I believe we are all in agreement that a problem has arisen here—regardless of how it came about—of people obviously being misled in an abominable manner. Even though it was in ignorance and even though to a degree it was attributable to a speculative spirit which caused people to put money into these milk cultures, there is no doubt that thousands of people were taken in on a large scale, that they were obviously deceived and at the moment are faced with the problem that their money is not at their disposal. They have therefore suffered a great loss.
This afternoon I wish to make a plea in the interests of the public. Do hon members realize that in the case of Kubus Kwekery alone funds to the credit of that company in the bank yield R31 000 interest a day? Various people participated in the milk culture scheme in an irresponsible fashion. That one can say with justification. They were tempted and deluded into using their savings to buy the cultures and students even spent their bursaries on them. In fact, one can point a finger at many people today and say: You should have known better; you should have thought twice about this. In an access of emotion surrounding this case, however, people were deceived in the expectation that it was a scheme in which their money would yield great profits. I agree wholeheartedly with the hon member for Stellenbosch that it is a regrettable development. It is not a pleasant chapter in the history of our public life and it is necessary for us now to bring these people to book and clean up this den of iniquity.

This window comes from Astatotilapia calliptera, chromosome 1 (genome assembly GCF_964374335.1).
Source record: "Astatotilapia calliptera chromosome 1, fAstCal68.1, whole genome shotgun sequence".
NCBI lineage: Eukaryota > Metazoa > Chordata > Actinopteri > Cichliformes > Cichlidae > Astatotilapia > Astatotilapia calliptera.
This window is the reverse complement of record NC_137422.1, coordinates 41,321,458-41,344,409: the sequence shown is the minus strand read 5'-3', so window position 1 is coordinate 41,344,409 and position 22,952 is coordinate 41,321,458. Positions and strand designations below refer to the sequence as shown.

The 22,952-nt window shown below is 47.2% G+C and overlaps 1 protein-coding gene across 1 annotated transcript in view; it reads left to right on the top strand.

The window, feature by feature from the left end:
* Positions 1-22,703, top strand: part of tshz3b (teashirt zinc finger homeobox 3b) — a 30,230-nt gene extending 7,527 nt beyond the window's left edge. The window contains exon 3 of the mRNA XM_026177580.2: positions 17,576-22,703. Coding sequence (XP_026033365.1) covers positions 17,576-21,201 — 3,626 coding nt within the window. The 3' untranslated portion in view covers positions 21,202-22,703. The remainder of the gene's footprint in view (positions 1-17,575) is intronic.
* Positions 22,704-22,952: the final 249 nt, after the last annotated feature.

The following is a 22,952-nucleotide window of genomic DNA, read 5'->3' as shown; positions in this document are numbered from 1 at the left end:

The hon member for Umbilo referred to this legislation as merely a transitional measure. We now require instruments to empower us to act immediately. Which is why I am grateful that the hon member for Yeoville, who first changed his stand a little, eventually indicated that he accepted that action had to be made possible.
I appealed to you but you did not listen.